Planting Daffodils

Sharing is caring!

Are you wanting to plant daffodils in your backyard? Well, I’m going to show you how easy it is to plant daffodils in your backyard. Planting Daffodil Bulbs is so super easy anybody can do it!!

I’m going to share with you the exact process we use to plant hundreds of daffodil bulbs in our backyard each year and get hundreds of daffodils for cut flowers to sell and to just have in our home.

Disclosure: Some of the links below are affiliate links, meaning, at no additional cost to you, I will earn a commission if you click through and make a purchase. 

The daffodils I am planting today are from Aldi’s. I am a sucker for plants so when I went to the grocery store this week these jumped into my cart. I just had to have them!! Even though these are just from Aldi’s I do plant lots of specialty daffodils in our garden. Like Baby Bloomer and Double Fluff, you can purchase these from Easy to Grow Bulbs. I would love to know if you have a favorite daffodil variety, let me know in the comments below or hope on over to Instagram and send me a DM.

How to Plant Daffodil Bulbs

When you are planting daffodils you want to wait until the soil is 60 degrees or colder so in the north this is going to be September or October and in the south this is going to be October or November.

You want to pick a spot in your yard that gets full sun or partial shade and is well drained. I’m going to be adding these daffodils to the 135 daffodils I planted last year up against our fence line in our front yard. One of the great things about daffodils is that they are deer, mole and vole resistant. They have a sticky solution inside of them that those animals just do not like so they stay away from them. That’s why I put them in our front yard and save the backyard for those plants that I want to keep away from the deer.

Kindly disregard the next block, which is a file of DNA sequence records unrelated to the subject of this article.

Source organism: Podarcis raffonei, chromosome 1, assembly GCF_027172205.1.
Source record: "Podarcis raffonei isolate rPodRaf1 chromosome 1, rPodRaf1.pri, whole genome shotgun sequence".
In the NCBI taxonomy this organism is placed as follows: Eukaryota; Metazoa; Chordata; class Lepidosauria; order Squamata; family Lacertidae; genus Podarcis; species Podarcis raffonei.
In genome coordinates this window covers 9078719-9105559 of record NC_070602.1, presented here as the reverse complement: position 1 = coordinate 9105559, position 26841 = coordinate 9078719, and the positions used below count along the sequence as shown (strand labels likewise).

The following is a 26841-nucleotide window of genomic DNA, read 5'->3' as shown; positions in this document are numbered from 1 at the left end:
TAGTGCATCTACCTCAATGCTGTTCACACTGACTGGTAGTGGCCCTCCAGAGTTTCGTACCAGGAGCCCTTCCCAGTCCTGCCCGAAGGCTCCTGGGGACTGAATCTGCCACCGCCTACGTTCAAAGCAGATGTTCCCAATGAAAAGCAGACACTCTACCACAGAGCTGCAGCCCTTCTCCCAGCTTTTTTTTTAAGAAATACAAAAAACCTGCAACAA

Baby Bloomer and Fluffy Double Daffodil Variety

Daffodils prefer to be planted twice their height, these daffodil bulbs are two inches tall so it needs to be planted four inches deep. And if it’s three inches tall then it will want to be planted six inches deep.

You can do this just by digging a hole for each bulb and placing the daffodil bulb in it but I prefer to do this in trenches. To make this a little easier and as a general rule of thumb when planting daffodils in trenches you will be safe to dig a trench five inches deep. It will be plenty deep for all of your daffodil bulbs.

Now that my trenches are dug, you are going to place the daffodil bulbs into the ground with the pointy side up and the roots down. I plant my daffodil bulbs fairly close together, I’m going to space them probably every like two – three inches. If you plant your bulbs this close you will have to dig them up in 2-3 years and separate them.

Daffodils multiply quickly and if they are left too close together their growth will be stunted and you wont get as many blooms. If you don’t want to dig them up in two years, space your bulbs a few more inches apart, four to six inches is a good guide.

Daffodil bulbs in hands

For us closer together is ok because we plan on moving in a year or so and they will have to be dug up anyway.

Now that all of the daffodils are planted in the ground, you want to gently cover them over with all of the dirt you dug out.

To give your daffodil bulbs or really any bulbs a jump start I love to top dress with a fertilizer. We love using Epsoma’s Bulb Tone. I will just sprinkle this on top of the bulbs. I especially do this because we have really really sandy soil and I don’t amend this area with any compost or worm castings. So fertilizer is very helpful for us in this area.

Make sure that you follow the directions on the fertilizer container to tell you how much fertilizer to use, you don’t want to over fertilize!!

Daffodil bulbs planted in the ground

After you have covered over your bulbs and added fertilizer you want to water the area, just to make sure that it’s all watered in and ready to go.

Then you’re just gonna wait for spring!!! You will have tons of daffodils for selling or a vase for your kitchen table.

If you want to know more about growing Daffodils join our Growing Guides Vault!!